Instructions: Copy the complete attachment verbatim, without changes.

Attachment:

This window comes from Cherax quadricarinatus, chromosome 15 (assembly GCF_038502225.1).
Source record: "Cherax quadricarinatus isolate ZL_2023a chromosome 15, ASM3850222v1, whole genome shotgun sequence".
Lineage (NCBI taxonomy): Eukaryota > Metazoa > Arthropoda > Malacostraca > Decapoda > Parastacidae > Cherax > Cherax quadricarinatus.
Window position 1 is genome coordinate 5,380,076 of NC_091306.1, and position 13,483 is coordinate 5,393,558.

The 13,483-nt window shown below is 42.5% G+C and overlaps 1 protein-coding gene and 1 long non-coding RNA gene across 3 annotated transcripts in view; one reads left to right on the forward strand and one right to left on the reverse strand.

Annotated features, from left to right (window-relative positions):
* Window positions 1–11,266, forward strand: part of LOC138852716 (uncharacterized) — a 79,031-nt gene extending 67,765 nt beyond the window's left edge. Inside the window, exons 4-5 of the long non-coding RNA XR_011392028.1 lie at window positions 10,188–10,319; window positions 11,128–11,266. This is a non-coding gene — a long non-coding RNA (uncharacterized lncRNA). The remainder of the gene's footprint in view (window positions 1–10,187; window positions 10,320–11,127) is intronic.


This window comes from Cherax quadricarinatus, chromosome 15 (assembly GCF_038502225.1).
Source record: "Cherax quadricarinatus isolate ZL_2023a chromosome 15, ASM3850222v1, whole genome shotgun sequence".
Lineage (NCBI taxonomy): Eukaryota > Metazoa > Arthropoda > Malacostraca > Decapoda > Parastacidae > Cherax > Cherax quadricarinatus.
Window position 1 is genome coordinate 5,380,076 of NC_091306.1, and position 13,483 is coordinate 5,393,558.

The 13,483-nt window shown below is 42.5% G+C and overlaps 1 protein-coding gene and 1 long non-coding RNA gene across 3 annotated transcripts in view; one reads left to right on the forward strand and one right to left on the reverse strand.

Annotated features, from left to right (window-relative positions):
* Window positions 1–11,266, forward strand: part of LOC138852716 (uncharacterized) — a 79,031-nt gene extending 67,765 nt beyond the window's left edge. Inside the window, exons 4-5 of the long non-coding RNA XR_011392028.1 lie at window positions 10,188–10,319; window positions 11,128–11,266. This is a non-coding gene — a long non-coding RNA (uncharacterized lncRNA). The remainder of the gene's footprint in view (window positions 1–10,187; window positions 10,320–11,127) is intronic.